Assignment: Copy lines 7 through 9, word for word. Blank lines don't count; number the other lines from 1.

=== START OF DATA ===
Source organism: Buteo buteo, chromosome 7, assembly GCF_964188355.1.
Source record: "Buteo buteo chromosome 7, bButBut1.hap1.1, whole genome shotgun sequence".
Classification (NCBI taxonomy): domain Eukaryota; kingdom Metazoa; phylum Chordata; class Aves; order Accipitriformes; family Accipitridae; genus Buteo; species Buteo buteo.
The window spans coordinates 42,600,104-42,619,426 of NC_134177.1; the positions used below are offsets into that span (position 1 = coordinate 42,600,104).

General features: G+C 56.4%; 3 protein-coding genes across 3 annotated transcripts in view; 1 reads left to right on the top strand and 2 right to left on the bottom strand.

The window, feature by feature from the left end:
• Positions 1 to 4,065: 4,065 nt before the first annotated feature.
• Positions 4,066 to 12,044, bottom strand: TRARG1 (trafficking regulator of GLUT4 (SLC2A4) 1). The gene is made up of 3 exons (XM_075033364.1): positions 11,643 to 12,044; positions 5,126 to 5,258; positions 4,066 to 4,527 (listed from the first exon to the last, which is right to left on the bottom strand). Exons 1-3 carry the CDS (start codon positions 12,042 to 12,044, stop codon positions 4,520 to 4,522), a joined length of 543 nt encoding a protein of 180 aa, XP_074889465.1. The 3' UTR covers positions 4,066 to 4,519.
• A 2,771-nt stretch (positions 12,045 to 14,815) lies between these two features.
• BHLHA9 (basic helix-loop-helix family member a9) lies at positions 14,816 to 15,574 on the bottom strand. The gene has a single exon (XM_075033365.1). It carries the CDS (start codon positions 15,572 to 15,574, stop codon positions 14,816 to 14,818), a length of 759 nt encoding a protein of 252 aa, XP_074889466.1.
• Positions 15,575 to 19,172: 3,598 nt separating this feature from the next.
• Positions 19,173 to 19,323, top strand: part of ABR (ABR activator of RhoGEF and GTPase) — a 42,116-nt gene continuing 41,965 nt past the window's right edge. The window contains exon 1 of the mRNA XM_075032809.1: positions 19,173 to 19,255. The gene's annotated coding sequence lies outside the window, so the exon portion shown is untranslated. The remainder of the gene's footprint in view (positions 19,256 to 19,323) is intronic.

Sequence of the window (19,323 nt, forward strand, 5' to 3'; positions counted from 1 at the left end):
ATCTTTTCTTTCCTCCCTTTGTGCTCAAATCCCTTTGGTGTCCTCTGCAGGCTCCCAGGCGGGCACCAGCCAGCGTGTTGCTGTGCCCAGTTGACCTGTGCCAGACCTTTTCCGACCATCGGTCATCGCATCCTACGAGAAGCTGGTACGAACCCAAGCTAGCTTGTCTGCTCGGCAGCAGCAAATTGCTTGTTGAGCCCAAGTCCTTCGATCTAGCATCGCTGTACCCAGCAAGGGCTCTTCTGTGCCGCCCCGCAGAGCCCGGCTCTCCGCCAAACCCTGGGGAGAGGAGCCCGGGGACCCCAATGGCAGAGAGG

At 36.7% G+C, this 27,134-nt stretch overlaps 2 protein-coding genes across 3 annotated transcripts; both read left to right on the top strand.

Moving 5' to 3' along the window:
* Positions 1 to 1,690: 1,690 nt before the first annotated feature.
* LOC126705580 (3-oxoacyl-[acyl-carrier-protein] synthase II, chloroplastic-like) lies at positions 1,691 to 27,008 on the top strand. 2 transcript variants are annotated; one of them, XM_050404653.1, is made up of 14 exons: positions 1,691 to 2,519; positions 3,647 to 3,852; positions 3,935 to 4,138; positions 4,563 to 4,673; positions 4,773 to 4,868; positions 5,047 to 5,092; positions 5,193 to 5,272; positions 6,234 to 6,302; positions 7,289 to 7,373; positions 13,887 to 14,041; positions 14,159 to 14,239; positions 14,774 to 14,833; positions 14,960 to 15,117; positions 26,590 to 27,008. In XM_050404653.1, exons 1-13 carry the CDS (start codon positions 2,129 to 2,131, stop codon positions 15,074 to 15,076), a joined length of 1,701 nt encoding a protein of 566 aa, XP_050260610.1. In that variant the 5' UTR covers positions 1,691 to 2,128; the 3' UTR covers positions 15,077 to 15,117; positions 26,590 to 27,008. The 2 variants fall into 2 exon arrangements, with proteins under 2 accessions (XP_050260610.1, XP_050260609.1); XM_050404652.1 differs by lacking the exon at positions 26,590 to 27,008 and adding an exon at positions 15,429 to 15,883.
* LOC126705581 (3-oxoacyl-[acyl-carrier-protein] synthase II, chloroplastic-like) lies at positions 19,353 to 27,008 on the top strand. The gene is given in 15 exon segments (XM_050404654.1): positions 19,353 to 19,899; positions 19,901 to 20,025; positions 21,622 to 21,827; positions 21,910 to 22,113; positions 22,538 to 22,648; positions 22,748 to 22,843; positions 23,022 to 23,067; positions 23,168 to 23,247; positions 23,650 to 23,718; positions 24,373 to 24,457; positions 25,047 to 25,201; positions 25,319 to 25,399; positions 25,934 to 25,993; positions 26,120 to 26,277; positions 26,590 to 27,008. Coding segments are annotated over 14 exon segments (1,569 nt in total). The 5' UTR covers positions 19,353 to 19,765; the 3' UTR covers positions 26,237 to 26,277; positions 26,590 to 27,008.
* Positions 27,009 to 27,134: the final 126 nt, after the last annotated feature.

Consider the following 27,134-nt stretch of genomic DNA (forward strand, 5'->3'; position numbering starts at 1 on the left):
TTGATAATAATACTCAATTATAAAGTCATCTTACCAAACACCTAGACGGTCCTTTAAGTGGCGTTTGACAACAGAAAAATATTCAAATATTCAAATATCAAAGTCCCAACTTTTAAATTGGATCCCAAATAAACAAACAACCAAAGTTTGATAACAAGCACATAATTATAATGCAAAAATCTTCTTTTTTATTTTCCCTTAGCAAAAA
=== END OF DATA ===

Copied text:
• Positions 1 to 4,065: 4,065 nt before the first annotated feature.
• Positions 4,066 to 12,044, bottom strand: TRARG1 (trafficking regulator of GLUT4 (SLC2A4) 1). The gene is made up of 3 exons (XM_075033364.1): positions 11,643 to 12,044; positions 5,126 to 5,258; positions 4,066 to 4,527 (listed from the first exon to the last, which is right to left on the bottom strand). Exons 1-3 carry the CDS (start codon positions 12,042 to 12,044, stop codon positions 4,520 to 4,522), a joined length of 543 nt encoding a protein of 180 aa, XP_074889465.1. The 3' UTR covers positions 4,066 to 4,519.
• A 2,771-nt stretch (positions 12,045 to 14,815) lies between these two features.